Salma Yaqoob, Respect councillor for Sparkbrook ward speaks about the Refuse Worker strike, placing the blame for the rubbish pile up squarely at the door of the council who are seeking to implement £4,000 pay cuts
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Two articles online at Birmingham Mail today about the refuse workers strike:
A TRIPLE whammy of strike action, snow and the regular Christmas increase in waste food and packaging has left Birmingham’s refuse collection service overwhelmed and piles of black bags in the streets
A mixture of supportive and not so supportive letters from Mail readers, and I would imagine letters will continue to come into the newspaper about the strike and it’s aftermath.
email@example.com is their email address.
The local media coverage of the strike shows that it is having a noticeable effect. In the first article, Kevin Mitchell – Assistant director of fleet and waste management – said
he recognised that the unions, Unite, GMB, Unison and UCATT, had timed their industrial action to perfection and caused maximum disruption to the service.
“The unions’ action was strategically spot on,” he said.
We hope the strike and work to rule actions prove as effective in ensuring the council meet the unions demands as they have been in generating local news coverage.
Right to Work report on Fleet and Refuse Mgt. strike:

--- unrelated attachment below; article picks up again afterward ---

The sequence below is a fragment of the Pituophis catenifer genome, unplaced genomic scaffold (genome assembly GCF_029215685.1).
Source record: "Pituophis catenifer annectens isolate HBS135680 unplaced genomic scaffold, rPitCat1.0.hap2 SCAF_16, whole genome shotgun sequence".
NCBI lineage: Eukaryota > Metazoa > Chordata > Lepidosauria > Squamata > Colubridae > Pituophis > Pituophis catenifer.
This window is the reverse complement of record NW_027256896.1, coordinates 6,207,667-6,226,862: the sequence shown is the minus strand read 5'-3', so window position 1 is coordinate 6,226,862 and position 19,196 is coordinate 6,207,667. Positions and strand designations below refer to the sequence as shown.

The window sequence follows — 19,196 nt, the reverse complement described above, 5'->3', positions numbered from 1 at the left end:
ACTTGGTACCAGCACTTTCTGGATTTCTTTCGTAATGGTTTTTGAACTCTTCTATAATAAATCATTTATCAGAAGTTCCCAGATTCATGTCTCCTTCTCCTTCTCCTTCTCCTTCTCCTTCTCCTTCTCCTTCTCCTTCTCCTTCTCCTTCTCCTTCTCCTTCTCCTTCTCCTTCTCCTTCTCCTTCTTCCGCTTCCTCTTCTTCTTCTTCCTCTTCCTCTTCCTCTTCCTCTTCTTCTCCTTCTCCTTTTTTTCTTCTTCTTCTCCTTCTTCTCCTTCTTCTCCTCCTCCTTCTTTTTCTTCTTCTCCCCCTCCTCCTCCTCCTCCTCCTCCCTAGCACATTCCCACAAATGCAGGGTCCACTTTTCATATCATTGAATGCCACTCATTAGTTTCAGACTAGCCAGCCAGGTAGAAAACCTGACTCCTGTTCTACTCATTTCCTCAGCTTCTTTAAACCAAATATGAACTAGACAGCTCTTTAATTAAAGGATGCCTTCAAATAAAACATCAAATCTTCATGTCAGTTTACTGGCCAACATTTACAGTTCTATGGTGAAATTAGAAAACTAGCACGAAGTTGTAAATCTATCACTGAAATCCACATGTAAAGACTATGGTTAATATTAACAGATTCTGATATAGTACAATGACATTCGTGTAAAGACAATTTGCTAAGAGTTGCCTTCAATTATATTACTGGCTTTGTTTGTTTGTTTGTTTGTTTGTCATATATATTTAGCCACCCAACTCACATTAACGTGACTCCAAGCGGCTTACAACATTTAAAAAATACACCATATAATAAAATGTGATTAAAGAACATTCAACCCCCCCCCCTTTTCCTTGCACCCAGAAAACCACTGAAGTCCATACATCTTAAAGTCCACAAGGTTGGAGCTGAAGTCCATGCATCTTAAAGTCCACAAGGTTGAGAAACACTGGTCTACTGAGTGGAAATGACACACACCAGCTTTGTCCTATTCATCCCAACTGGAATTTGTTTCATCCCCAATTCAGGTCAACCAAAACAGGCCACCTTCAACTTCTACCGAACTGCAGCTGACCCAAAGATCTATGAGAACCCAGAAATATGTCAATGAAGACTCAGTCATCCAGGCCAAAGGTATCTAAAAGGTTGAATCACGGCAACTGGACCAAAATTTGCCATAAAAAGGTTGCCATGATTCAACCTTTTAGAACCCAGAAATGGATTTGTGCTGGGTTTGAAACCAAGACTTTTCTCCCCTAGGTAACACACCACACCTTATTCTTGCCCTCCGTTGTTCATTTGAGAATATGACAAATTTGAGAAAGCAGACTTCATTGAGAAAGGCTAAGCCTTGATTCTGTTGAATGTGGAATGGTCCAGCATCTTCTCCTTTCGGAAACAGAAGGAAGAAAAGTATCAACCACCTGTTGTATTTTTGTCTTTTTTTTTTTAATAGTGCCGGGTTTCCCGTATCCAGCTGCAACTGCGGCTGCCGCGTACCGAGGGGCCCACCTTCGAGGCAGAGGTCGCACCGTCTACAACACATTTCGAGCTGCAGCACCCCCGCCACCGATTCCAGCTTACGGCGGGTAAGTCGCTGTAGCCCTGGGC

The overtime ban by refuse workers in Birmingham, alongside their 1 day strike on Monday 20th December, has hit the ConDem council hard.
A report from the Guardian following Eric Pickles’ council budget announcements says this:
On [14th December], Eric Pickles, the communities secretary, revealed that Birmingham faces a reduction in spending power of 8.32%, which is almost double the national average and just under the maximum amount to be imposed nationwide.
The reality is that Birmingham council estimates it needs to cut £300m in expenditure over the next four years, which translates into £300,000 for each working day. Plans have been announced to eliminate approximately 10,000 public sector jobs through redundancies and early retirement, which is devastating for a city with an unemployment rate already of 13.5%, well above the national average of 7.9%.
The full article is here
Birmingham has the highest unemployment rate of any city in the UK, and has 3 of the 5 parliamentary constituences with the highest rate of unemployment in the UK, but we will face almost the maximum budget cuts whilst wealthy constituencies face only a small reduction in spending resources.
Birmingham can ill afford to lose 10,000 council jobs with the knock on effects that the TUC has shown this will have [link].
Birmingham should not be facing cuts at all, there are alternatives to the cuts. Birmingham should certainly not be facing amongst the largest % reductions in spending in the UK. These cuts will harm the economy, both locally and nationally, and will hit the poorest hardest.